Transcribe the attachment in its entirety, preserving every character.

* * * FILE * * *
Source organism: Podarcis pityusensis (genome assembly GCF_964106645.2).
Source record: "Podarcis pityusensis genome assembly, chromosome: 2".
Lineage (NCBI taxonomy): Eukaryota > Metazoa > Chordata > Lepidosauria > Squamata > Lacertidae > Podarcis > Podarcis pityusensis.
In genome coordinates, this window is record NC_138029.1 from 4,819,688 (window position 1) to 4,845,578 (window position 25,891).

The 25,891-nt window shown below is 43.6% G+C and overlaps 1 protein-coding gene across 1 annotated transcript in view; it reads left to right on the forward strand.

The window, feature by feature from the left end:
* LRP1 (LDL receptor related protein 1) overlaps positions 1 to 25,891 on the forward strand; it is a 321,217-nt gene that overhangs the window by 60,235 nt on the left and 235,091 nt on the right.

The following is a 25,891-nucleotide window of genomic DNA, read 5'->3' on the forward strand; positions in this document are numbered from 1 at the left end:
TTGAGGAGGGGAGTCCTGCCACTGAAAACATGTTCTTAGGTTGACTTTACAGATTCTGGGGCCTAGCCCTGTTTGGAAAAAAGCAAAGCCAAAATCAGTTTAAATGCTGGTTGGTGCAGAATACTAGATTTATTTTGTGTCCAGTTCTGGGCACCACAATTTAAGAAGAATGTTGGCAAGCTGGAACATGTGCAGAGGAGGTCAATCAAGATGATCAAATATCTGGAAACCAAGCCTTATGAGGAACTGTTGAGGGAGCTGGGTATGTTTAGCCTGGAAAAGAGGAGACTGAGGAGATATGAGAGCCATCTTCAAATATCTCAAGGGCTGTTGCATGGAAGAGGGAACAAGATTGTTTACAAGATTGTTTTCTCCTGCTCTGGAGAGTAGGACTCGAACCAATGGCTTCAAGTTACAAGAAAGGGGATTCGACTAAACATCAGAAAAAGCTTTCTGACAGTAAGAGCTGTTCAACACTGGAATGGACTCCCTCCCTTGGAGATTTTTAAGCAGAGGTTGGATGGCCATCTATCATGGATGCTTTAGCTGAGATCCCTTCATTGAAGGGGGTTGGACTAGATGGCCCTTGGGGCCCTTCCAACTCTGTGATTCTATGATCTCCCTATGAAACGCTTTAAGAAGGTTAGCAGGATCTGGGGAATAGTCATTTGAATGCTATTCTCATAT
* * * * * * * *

Source organism: Podarcis pityusensis (genome assembly GCF_964106645.2).
Source record: "Podarcis pityusensis genome assembly, chromosome: 2".
Lineage (NCBI taxonomy): Eukaryota > Metazoa > Chordata > Lepidosauria > Squamata > Lacertidae > Podarcis > Podarcis pityusensis.
In genome coordinates, this window is record NC_138029.1 from 4,819,688 (window position 1) to 4,845,578 (window position 25,891).

The 25,891-nt window shown below is 43.6% G+C and overlaps 1 protein-coding gene across 1 annotated transcript in view; it reads left to right on the forward strand.

The window, feature by feature from the left end:
* LRP1 (LDL receptor related protein 1) overlaps positions 1 to 25,891 on the forward strand; it is a 321,217-nt gene that overhangs the window by 60,235 nt on the left and 235,091 nt on the right.

The following is a 25,891-nucleotide window of genomic DNA, read 5'->3' on the forward strand; positions in this document are numbered from 1 at the left end:
TTGAGGAGGGGAGTCCTGCCACTGAAAACATGTTCTTAGGTTGACTTTACAGATTCTGGGGCCTAGCCCTGTTTGGAAAAAAGCAAAGCCAAAATCAGTTTAAATGCTGGTTGGTGCAGAATACTAGATTTATTTTGTGTCCAGTTCTGGGCACCACAATTTAAGAAGAATGTTGGCAAGCTGGAACATGTGCAGAGGAGGTCAATCAAGATGATCAAATATCTGGAAACCAAGCCTTATGAGGAACTGTTGAGGGAGCTGGGTATGTTTAGCCTGGAAAAGAGGAGACTGAGGAGATATGAGAGCCATCTTCAAATATCTCAAGGGCTGTTGCATGGAAGAGGGAACAAGATTGTTTACAAGATTGTTTTCTCCTGCTCTGGAGAGTAGGACTCGAACCAATGGCTTCAAGTTACAAGAAAGGGGATTCGACTAAACATCAGAAAAAGCTTTCTGACAGTAAGAGCTGTTCAACACTGGAATGGACTCCCTCCCTTGGAGATTTTTAAGCAGAGGTTGGATGGCCATCTATCATGGATGCTTTAGCTGAGATCCCTTCATTGAAGGGGGTTGGACTAGATGGCCCTTGGGGCCCTTCCAACTCTGTGATTCTATGATCTCCCTATGAAACGCTTTAAGAAGGTTAGCAGGATCTGGGGAATAGTCATTTGAATGCTATTCTCATAT